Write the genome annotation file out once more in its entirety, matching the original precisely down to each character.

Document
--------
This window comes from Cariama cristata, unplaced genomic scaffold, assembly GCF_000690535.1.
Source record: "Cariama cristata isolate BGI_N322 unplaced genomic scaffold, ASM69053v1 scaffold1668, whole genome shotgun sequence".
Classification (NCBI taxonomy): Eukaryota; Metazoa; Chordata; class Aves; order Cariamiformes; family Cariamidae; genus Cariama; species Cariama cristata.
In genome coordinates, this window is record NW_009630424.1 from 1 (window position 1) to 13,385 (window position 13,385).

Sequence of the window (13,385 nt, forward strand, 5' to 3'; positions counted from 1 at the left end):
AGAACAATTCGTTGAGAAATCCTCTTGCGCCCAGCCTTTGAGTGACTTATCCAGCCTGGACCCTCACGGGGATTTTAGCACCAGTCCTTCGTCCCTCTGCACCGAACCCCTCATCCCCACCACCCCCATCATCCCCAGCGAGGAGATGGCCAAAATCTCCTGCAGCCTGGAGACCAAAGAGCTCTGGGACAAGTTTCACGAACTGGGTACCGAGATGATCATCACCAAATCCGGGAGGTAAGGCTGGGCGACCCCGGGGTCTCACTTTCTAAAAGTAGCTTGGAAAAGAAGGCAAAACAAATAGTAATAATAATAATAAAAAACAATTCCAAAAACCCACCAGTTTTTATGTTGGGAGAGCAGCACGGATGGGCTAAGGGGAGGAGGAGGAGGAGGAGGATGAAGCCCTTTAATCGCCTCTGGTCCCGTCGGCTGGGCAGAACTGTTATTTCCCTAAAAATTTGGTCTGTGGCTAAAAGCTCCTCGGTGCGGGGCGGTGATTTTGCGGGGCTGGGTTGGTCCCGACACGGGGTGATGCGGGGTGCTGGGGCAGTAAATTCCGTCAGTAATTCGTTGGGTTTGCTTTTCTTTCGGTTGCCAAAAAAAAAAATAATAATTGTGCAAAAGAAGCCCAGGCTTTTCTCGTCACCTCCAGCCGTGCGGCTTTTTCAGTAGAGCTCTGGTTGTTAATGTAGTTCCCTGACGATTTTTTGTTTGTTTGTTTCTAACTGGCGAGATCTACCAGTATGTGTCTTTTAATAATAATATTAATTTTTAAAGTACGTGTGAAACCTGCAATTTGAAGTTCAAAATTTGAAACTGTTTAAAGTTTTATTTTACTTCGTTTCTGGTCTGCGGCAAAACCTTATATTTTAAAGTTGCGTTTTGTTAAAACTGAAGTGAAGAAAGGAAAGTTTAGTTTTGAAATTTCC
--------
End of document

This window comes from Cariama cristata, unplaced genomic scaffold, assembly GCF_000690535.1.
Source record: "Cariama cristata isolate BGI_N322 unplaced genomic scaffold, ASM69053v1 scaffold1668, whole genome shotgun sequence".
Classification (NCBI taxonomy): Eukaryota; Metazoa; Chordata; class Aves; order Cariamiformes; family Cariamidae; genus Cariama; species Cariama cristata.
In genome coordinates, this window is record NW_009630424.1 from 1 (window position 1) to 13,385 (window position 13,385).

Sequence of the window (13,385 nt, forward strand, 5' to 3'; positions counted from 1 at the left end):
AGAACAATTCGTTGAGAAATCCTCTTGCGCCCAGCCTTTGAGTGACTTATCCAGCCTGGACCCTCACGGGGATTTTAGCACCAGTCCTTCGTCCCTCTGCACCGAACCCCTCATCCCCACCACCCCCATCATCCCCAGCGAGGAGATGGCCAAAATCTCCTGCAGCCTGGAGACCAAAGAGCTCTGGGACAAGTTTCACGAACTGGGTACCGAGATGATCATCACCAAATCCGGGAGGTAAGGCTGGGCGACCCCGGGGTCTCACTTTCTAAAAGTAGCTTGGAAAAGAAGGCAAAACAAATAGTAATAATAATAATAAAAAACAATTCCAAAAACCCACCAGTTTTTATGTTGGGAGAGCAGCACGGATGGGCTAAGGGGAGGAGGAGGAGGAGGAGGATGAAGCCCTTTAATCGCCTCTGGTCCCGTCGGCTGGGCAGAACTGTTATTTCCCTAAAAATTTGGTCTGTGGCTAAAAGCTCCTCGGTGCGGGGCGGTGATTTTGCGGGGCTGGGTTGGTCCCGACACGGGGTGATGCGGGGTGCTGGGGCAGTAAATTCCGTCAGTAATTCGTTGGGTTTGCTTTTCTTTCGGTTGCCAAAAAAAAAAATAATAATTGTGCAAAAGAAGCCCAGGCTTTTCTCGTCACCTCCAGCCGTGCGGCTTTTTCAGTAGAGCTCTGGTTGTTAATGTAGTTCCCTGACGATTTTTTGTTTGTTTGTTTCTAACTGGCGAGATCTACCAGTATGTGTCTTTTAATAATAATATTAATTTTTAAAGTACGTGTGAAACCTGCAATTTGAAGTTCAAAATTTGAAACTGTTTAAAGTTTTATTTTACTTCGTTTCTGGTCTGCGGCAAAACCTTATATTTTAAAGTTGCGTTTTGTTAAAACTGAAGTGAAGAAAGGAAAGTTTAGTTTTGAAATTTCC